Sources: NetApp Expected To Close SolidFire Acquisition Shortly

NetApp will officially close its acquisition of SolidFire next week, according to channel sources.

The deal is expected to close as early as Monday, or possibly Tuesday, said several channel sources who asked not to be named.

NetApp late last year unveiled a plan to acquire Boulder, Colo.-based SolidFire in an $870 million deal. Such a deal would make SolidFire's all-flash storage array technology a keystone for NetApp's plans to diversify its customer base and target emerging technologies, like software-defined storage and data management.

[Related: Q&A: Pure Storage CEO Dietzen Talks About NetApp]

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NetApp has said the deal is expected to close during the Sunnyvale, Calif.-based storage vendor's fourth fiscal quarter, which starts Feb. 1 and ends April 29.

A NetApp spokesperson said the company does not discuss rumors.

NetApp has in the past couple of weeks held a U.S. partner advisory council meeting at which CEO George Kurian discussed the SolidFire acquisition, and NetApp executives attended this week's SolidFire sales kickoff, according to sources.

NetApp -- which is rebuilding a storage business that has been declining over the past year -- gains access to one of the pioneering startups in the all-flash storage array business with the acquisition of SolidFire.

In addition to SolidFire's all-flash storage array line, the buy also brings new strategic partnerships with vendors such as Dell, a strong channel-focused storage business, and Element X, a technology that allows SolidFire's all-flash storage software stack to be integrated with specific Dell and Cisco x86-based servers.

Even without SolidFire, NetApp already has a strong flash storage array portfolio, including the NetApp AFF family of scalable all-flash arrays based on the company's Data Ontap operating system, as well as the company's E series of high-performance all-flash arrays.

However, NetApp's technology development in all-flash storage has stumbled of late. The company in early 2013 unveiled a secret project called FlashRay, aimed at developing a new generation of all-flash storage projects, but since then has delayed the project several times. The lead architect of NetApp's FlashRay project, Brian Pawlowski, last year left NetApp to join rival all-flash storage array developer Pure Storage.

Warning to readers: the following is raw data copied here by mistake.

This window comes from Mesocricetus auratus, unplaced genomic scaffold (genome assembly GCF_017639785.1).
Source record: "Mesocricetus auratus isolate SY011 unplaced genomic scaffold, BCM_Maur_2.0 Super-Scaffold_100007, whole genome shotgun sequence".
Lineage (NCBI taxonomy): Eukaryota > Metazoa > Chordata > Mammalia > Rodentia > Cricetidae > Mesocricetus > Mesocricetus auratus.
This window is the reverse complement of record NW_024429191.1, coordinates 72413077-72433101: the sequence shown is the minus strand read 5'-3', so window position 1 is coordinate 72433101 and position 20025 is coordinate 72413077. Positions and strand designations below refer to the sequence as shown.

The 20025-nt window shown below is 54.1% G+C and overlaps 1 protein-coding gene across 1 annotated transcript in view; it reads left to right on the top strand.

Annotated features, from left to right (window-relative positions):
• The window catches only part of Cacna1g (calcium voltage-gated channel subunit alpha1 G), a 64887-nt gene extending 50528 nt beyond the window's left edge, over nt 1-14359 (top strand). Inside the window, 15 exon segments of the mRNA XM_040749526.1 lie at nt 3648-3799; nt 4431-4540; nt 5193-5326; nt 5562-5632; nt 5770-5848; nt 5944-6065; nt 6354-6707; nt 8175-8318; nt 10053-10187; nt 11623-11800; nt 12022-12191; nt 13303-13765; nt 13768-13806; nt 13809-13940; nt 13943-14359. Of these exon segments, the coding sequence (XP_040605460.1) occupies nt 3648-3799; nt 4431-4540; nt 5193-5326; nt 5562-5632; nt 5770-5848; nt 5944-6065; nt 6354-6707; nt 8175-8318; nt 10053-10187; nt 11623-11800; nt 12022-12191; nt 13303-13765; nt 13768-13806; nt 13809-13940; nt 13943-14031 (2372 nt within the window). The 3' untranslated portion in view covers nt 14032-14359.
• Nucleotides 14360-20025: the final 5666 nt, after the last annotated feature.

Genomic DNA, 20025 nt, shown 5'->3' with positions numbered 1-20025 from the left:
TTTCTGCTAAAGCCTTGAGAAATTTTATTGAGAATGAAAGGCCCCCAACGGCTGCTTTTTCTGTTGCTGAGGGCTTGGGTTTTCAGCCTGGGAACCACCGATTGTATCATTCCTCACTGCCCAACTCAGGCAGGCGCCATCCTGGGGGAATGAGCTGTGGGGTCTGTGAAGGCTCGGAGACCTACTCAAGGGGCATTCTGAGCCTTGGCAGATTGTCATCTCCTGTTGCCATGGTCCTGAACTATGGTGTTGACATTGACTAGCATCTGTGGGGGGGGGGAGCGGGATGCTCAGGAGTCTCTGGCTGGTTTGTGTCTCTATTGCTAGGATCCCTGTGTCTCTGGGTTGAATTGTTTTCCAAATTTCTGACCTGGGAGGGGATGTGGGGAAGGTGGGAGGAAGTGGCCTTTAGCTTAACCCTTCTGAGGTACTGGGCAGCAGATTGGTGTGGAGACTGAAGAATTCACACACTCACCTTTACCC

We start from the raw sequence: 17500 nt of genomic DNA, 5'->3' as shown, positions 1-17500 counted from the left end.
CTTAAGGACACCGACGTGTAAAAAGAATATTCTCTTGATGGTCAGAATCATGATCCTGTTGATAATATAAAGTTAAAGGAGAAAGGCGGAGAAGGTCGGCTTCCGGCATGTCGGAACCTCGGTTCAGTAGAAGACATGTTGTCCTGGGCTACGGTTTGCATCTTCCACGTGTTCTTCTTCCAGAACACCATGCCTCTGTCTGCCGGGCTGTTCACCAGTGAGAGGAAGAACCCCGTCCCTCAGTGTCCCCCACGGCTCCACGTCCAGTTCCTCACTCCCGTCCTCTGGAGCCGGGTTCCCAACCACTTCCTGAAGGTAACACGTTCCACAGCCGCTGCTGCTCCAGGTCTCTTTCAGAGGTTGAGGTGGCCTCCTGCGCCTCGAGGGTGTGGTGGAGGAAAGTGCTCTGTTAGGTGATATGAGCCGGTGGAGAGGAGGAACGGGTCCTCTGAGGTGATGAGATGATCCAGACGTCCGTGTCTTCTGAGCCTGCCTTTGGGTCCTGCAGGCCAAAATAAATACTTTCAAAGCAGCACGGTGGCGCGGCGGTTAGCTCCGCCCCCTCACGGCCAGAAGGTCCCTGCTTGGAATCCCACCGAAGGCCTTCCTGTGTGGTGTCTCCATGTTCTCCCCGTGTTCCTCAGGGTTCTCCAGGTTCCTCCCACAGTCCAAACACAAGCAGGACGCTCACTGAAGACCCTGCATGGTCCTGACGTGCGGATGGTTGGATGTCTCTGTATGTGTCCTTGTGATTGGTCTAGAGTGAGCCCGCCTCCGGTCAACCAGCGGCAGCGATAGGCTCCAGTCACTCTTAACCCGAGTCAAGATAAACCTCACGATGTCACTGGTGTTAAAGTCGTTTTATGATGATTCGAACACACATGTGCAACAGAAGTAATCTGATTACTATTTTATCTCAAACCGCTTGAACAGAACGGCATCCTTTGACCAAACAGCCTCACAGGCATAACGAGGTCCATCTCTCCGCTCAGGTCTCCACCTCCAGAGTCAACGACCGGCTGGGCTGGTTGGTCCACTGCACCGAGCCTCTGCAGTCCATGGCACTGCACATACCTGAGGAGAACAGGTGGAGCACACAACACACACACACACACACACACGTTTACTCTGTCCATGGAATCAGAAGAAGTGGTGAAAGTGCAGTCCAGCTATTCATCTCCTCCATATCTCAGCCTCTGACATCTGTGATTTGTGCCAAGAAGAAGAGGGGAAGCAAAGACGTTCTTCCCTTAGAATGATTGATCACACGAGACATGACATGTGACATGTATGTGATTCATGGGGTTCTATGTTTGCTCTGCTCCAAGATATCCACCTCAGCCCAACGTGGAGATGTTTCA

NetApp solution providers said they are looking forward to NetApp's acquisition of SolidFire.

SolidFire brings NetApp a shared-nothing architecture suitable for service providers, said John Woodall, vice president of engineering at Integrated Archive Systems (IAS), a Palo Alto, Calif.-based solution provider and channel partner of both companies.

"My understanding is that SolidFire will fit well in NetApp's Data Fabric story," Woodall told CRN. "It can serve as a purpose-built appliance, a virtual machine or a cloud-based appliance. Each has its own advantage in terms of price and performance."

SolidFire will open new opportunities for NetApp, Woodall said. "NetApp's AFF and EF flash arrays are not as easy a fit in large multitenant service provider environments," he said. "And the industry is turning to new workloads such as big data, Internet of Things and mobility where SolidFire is a better fit."

Key to success of the acquisition is the good cultural fit between the two companies, Woodall said. "And [NetApp CEO] George Kurian, his experience working with Cisco, is leading the charge, and he's comfortable with a multi-product portfolio with well-defined 'swim lanes,' " he said.

The stock market and Wall Street in general do not realize how important NetApp's Data Fabric strategy is, Woodall said. "We'll see more and more things from NetApp's product road map that will be very compelling," he said.

Chris Saso, executive vice president of technology at Dasher Technologies, a Campbell, Calif.-based solution provider and SolidFire channel partner, said SolidFire is a good fit for NetApp.

NetApp should also be good for SolidFire, Saso told CRN. "The real barrier to adoption for SolidFire has been the fact that it is a startup," he said. "Now it has NetApp behind it."